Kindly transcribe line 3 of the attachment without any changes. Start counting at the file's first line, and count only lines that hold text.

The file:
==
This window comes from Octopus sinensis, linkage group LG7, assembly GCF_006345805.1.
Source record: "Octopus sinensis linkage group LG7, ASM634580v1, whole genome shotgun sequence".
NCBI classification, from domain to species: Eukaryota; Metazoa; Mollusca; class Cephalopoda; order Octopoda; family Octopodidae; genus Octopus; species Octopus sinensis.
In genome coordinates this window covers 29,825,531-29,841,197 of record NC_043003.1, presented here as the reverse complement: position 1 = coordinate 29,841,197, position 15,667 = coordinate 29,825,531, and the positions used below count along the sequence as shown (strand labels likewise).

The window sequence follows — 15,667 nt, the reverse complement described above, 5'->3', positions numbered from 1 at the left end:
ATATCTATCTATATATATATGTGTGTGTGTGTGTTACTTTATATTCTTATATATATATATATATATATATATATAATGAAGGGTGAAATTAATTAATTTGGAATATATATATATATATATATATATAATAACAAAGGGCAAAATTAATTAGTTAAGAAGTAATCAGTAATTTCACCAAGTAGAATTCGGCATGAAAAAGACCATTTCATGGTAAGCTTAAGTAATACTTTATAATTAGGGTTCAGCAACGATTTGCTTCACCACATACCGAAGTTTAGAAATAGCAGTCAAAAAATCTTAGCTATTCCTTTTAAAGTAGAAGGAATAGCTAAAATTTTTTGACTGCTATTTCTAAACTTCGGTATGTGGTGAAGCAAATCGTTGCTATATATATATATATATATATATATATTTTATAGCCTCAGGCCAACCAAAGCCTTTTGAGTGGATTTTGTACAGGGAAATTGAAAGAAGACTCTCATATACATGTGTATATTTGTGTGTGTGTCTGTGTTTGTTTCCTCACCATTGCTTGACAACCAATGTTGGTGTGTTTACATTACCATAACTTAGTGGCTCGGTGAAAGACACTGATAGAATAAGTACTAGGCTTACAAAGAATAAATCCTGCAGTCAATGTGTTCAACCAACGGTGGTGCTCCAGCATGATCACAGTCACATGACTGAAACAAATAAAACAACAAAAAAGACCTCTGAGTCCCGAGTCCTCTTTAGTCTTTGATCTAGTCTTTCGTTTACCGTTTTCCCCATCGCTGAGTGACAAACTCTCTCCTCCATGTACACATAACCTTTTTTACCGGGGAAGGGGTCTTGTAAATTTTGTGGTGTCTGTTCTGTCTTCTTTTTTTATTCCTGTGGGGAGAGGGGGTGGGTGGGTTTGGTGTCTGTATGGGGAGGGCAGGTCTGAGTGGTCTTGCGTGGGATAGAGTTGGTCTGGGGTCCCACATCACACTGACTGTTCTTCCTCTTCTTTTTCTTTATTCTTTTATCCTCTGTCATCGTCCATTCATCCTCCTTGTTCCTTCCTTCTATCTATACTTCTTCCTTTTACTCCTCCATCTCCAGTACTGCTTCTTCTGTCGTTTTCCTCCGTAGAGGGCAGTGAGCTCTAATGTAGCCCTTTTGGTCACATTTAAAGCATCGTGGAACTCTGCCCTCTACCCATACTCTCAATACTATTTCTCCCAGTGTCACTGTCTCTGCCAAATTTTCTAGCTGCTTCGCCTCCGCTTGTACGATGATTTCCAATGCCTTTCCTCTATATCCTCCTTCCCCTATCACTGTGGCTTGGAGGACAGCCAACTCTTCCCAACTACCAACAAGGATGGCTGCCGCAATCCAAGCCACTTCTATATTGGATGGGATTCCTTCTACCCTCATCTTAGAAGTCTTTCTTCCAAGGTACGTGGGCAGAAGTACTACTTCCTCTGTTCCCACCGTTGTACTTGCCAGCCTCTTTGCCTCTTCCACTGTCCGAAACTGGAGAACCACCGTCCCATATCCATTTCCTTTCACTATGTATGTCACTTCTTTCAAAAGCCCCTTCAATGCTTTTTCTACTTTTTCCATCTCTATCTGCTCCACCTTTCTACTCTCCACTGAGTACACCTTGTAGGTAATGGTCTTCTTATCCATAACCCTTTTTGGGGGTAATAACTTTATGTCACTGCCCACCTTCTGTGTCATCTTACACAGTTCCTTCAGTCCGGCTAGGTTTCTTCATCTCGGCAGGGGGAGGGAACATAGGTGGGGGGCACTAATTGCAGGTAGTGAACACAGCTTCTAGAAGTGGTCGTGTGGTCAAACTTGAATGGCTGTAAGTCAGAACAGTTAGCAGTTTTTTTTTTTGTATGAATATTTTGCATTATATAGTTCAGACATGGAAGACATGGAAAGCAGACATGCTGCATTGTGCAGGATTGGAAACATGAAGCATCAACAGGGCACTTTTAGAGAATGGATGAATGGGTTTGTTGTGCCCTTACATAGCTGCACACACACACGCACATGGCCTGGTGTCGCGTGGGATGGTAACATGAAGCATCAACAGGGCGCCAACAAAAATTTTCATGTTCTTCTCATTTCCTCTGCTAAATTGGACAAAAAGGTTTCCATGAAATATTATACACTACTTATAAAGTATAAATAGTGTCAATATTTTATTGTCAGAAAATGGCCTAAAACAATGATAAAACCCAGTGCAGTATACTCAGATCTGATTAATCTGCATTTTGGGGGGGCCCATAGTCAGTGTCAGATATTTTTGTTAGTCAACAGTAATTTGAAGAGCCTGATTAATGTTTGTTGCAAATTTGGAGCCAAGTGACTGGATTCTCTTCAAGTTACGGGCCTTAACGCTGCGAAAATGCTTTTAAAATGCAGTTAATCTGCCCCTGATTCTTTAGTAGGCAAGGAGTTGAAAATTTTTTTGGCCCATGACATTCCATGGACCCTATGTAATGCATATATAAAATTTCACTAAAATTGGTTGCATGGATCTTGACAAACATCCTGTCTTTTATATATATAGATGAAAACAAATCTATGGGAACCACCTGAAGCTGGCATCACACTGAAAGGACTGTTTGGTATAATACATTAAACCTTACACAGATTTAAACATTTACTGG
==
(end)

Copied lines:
NCBI classification, from domain to species: Eukaryota; Metazoa; Mollusca; class Cephalopoda; order Octopoda; family Octopodidae; genus Octopus; species Octopus sinensis.